Network fear of the Net as copilot
The honchos' word isn't final anymore. Dropped pilots are finding fans on the Internet.
Peter Huyck, left, and Alex Gregory created the comedy “Three Strikes.”
March 27, 2007
THE Internet is giving Hollywood a nervous breakdown.
Way, way back in prehistory — let's say, 2004 — if you made a TV pilot and the network didn't pick it up, the judge's decision was final.
But now you have a savior, an ally, a friend with millions of other friends. You have YouTube.
Alex Gregory and Peter Huyck are smart young TV writers with an impeccable r–sum–, their credits including "King of the Hill," "Frasier" and "The Larry Sanders Show." (Gregory is also a cartoonist for the New Yorker.) With the influential backing of Jon Stewart's production company, they sold a pilot to Comedy Central called "Three Strikes." It's about a bunch of vagabond baseball players who, having been kicked out of the majors for various offenses — from steroid use on up — are trying to keep their dream alive playing for a backwater minor-league team in Fresno.
The pilot seems right in Comedy Central's strike zone, combining affectionate satire with raunchy escapades — one highlight is a sequence in which the players humor their do-gooder team owner by taking a group of blind kids on a boat trip, all the while engaging in shenanigans with some prostitutes stashed below deck. But the network gave the show a thumbs down in February.
Did Comedy Central blow the call? See for yourself. The entire pilot, in three segments, was posted on YouTube several weeks ago. (To watch, go to YouTube and type in "Three Strikes.") Whether it is still there after this column appears is another issue, since Viacom, which owns Comedy Central, is suing YouTube's parent company and has pulled all its shows from the site.
If I were a network programmer today, I'd be popping Nexium left and right. Thanks to the Web, TV fans can now make their own judgments about whether a network chief's decision to ax a show was a smart move or sheer idiocy. Gregory and Huyck have no harsh words for Comedy Central — "The whole process was absolutely great," says Huyck, "until the show got killed." But they are fascinated by the game-changing nature of the Internet, which can provide a second hearing for pilots that would have previously been consigned to the video graveyard.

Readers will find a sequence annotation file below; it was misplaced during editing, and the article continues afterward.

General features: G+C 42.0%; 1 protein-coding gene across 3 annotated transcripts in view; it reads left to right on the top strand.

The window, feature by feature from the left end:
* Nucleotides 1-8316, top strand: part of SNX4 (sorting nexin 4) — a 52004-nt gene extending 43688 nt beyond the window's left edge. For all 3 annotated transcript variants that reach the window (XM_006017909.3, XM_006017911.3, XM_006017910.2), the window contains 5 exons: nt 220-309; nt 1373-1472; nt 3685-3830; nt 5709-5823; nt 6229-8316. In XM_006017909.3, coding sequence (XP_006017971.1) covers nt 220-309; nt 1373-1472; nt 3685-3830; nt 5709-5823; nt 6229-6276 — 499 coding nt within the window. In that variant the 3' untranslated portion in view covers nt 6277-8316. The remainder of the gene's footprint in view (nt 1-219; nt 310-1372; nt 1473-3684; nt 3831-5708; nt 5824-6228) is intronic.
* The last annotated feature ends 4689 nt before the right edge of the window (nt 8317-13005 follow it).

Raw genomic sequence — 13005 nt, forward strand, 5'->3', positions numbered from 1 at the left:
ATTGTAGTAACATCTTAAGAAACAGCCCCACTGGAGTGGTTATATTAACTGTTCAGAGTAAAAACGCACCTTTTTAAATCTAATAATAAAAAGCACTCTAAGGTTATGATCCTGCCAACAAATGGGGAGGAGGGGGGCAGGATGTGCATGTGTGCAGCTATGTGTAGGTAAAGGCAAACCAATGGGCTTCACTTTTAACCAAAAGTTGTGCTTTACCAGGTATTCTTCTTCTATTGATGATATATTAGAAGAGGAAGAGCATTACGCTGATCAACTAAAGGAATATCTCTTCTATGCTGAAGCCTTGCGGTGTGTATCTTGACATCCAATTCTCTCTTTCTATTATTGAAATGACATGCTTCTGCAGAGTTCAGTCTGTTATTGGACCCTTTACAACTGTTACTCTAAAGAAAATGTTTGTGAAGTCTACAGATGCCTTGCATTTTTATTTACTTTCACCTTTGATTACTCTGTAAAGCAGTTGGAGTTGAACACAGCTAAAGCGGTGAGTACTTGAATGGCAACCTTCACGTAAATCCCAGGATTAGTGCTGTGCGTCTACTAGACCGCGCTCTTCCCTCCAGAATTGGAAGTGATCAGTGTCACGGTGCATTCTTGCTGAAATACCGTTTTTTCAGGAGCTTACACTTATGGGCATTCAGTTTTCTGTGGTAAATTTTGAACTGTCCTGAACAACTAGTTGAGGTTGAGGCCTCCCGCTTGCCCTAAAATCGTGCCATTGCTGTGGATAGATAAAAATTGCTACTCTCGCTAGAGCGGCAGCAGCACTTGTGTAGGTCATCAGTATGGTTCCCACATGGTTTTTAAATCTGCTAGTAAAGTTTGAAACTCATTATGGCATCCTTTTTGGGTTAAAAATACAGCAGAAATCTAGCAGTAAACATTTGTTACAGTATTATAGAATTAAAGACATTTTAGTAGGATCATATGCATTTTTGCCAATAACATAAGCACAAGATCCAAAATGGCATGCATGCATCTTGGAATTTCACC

"You can see why people find YouTube subversive," says Gregory. "If you were to put all the failed pilots up there and some of them became popular at a time when the shows the networks put on as series were failures, it would make them look terrible. In fact, it would make their jobs look superfluous. If you prove their taste wrong or incorrect, that's a pretty dangerous scenario."
This isn't the first time Web denizens have been able to second-guess network judgments. Last year, not long after a failed WB network pilot called "Nobody's Watching" from "Scrubs" creator Bill Lawrence became a YouTube sensation, NBC agreed to take a new look at the show — though the network never put the show on the air. In 2005, "Global Frequency," also a failed WB pilot, ended up on BitTorrent, sparking a flurry of fan interest in the show, though not a network pickup. "Aquaman," a pilot ditched by the CW network last year, also briefly made it up on YouTube — and is actually being sold through iTunes.
So far, none of this Internet buzz has saved a pilot from extinction — and most of the pilots have been pulled off YouTube by hysterical network lawyers. Nor has the Web buzz toppled television's business model, as file-sharing has done to the music business. But the subversive power is there. In fact, it's only a matter of time before an entrepreneurial producer finds a fan-based financing mechanism for a show that will allow it to avoid the creative bottleneck of a major TV network.